Thursday, September 27, 2018

Facebook executive fires back over WhatsApp founder’s comments

Facebook has yet to right the ship after its data misuse scandal—and former partners are speaking out against the company.

Brian Acton, co-founder of WhatsApp, the popular messaging app that Facebook acquired for $16 billion, has been highly critical of Facebook and its leadership. His latest outcry was to call himself a “sellout” for dealing his creation to Mark Zuckerberg.

Acton spoke with a reporter at Forbes about his disagreements with Zuckerberg and Facebook.

Forbes wrote:

He clearly doesn’t relish the spotlight this story will bring and is quick to underscore that Facebook “isn’t the bad guy.” (“I think of them as just very good businesspeople.”) But he paid dearly for the right to speak his mind. “As part of a proposed settlement at the end, [Facebook management] tried to put a nondisclosure agreement in place,” Acton says. “That was part of the reason that I got sort of cold feet in terms of trying to settle with these guys.”

The interview got plenty of coverage from media outlets.

The New York Post wrote:

One of the things you’re left with after reading through Acton’s Forbes interview that’s been rocketing around the web today is that he seems to have at least an element of regret, such as when he laments the fact that “I sold my users’ privacy to a larger benefit.”

Sure, it’s easy to sarcastically play a sad violin for a guy worth $3.6 billion who’s unhappy with how he made his money, but the interesting thing about this interview is that it’s come out today — just a couple of days after Instagram’s co-founders surprisingly left Facebook all of a sudden, likewise (or so say the chattering classes) over a perceived irreparable rift with management.

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The story prompted one of Facebook’s executives, David Marcus, to respond. Marcus’ note carries the disclaimer that no one at the company asked him to post his views.

He wrote, in part:

Today Forbes published an interview of Brian Acton that contained statements, and recollection of events that differ greatly from the reality I witnessed first-hand. As a result, I felt compelled to write about the actual facts.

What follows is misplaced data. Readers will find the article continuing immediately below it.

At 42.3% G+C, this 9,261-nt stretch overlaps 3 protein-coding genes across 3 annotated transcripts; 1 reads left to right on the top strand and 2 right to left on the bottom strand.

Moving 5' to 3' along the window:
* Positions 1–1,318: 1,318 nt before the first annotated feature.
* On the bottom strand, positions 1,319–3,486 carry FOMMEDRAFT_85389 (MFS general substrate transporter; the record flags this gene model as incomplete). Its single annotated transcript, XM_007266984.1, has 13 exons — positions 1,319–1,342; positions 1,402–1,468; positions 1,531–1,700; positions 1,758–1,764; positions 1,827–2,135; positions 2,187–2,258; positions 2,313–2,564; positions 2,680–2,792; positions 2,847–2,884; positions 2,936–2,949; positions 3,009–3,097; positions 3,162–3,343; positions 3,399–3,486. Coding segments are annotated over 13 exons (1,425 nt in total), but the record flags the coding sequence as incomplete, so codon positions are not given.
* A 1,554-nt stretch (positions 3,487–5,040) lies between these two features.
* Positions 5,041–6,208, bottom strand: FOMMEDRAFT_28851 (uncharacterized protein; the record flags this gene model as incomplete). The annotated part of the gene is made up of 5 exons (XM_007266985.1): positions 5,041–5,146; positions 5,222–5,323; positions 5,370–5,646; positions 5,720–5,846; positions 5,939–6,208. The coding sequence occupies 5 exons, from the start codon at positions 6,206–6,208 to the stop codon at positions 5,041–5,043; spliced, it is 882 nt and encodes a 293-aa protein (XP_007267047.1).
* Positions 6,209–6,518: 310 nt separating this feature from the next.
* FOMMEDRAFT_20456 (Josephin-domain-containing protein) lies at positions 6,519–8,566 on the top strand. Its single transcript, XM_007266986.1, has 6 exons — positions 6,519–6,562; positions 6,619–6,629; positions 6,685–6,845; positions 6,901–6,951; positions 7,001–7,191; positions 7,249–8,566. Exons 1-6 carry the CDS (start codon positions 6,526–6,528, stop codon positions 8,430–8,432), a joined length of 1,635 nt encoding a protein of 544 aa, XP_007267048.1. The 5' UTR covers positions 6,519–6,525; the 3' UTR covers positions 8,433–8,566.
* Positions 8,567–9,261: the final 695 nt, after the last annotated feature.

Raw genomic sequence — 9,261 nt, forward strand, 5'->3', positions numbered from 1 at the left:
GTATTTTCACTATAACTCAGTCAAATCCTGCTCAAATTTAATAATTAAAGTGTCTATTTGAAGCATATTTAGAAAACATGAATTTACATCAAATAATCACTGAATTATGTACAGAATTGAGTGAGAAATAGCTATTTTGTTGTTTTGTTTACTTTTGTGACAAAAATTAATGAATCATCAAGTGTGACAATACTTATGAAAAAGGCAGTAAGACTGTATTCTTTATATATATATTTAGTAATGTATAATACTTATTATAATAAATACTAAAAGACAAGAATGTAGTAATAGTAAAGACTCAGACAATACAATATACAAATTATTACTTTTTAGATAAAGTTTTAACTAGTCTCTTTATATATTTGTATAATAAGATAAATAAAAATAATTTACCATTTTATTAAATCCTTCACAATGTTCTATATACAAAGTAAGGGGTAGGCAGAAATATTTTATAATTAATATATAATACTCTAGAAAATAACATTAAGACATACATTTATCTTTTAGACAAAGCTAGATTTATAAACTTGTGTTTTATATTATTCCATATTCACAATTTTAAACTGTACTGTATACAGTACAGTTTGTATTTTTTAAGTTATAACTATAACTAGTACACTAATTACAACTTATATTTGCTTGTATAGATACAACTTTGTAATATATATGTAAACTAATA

First — there are few companies out there that empower and retain founders and their teams for as long as Facebook does. Kevin Systrom and Mike Krieger thrived at Facebook for six years, Jan Koum and Brian Acton over four and three years, respectively.

[…] Second — on encryption. The global roll-out of end-to-end encryption on WhatsApp happened after the acquisition, and with Mark’s full support. Yes, Jan Koum played a key role in convincing Mark of the importance of encryption, but from that point on, it was never questioned. […]

Lastly — call me old fashioned. But I find attacking the people and company that made you a billionaire, and went to an unprecedented extent to shield and accommodate you for years, low-class. It’s actually a whole new standard of low-class.

His post got a positive reaction from some readers:

Others seemed less convinced:

The back-and-forth comes at a difficult time for Facebook.

CBS reported:

Earlier this week, Instagram's co-founders Kevin Systrom and Mike Krieger announced they are leaving Facebook. While they didn't give a reason for their departure, The Wall Street Journal reported that it came amid clashes with Zuckerberg.

Facebook has been mired in controversy since the 2016 elections. U.S. intelligence agencies have said that Russian actors used Facebook and Instagram to wage a campaign of disinformation in the election. In February, the Department of Justice issued indictments against 13 Russian nationals of breaking U.S. laws to interfere in the 2016 election.

On Twitter, Marcus’ statement got mixed reactions:

Another problem for Facebook is its growing reputation as a bad place to sell your startup after the departure of Instagram’s and WhatsApp’s founders.

Recode wrote:

It’s easy to see how that — valid or not — is not the narrative Facebook wants ricocheting around Silicon Valley. It also goes against the consensus view: Facebook’s reputation as an acquirer has been generally great, especially if you’re important enough — as the WhatsApp and Instagram founders were — to command some autonomy.

But it’s also hard to ignore. No one expects founders to stay at their new parent companies forever, and the Instagram and WhatsApp guys stayed longer than most. But it’s also notable that all of them — and the founder of Oculus, the other of Facebook’s big three acquisitions from the past six years—ended up leaving amid some drama.

What do you think, PR Daily readers? Does Marcus’ statement help or hurt Facebook’s cause?

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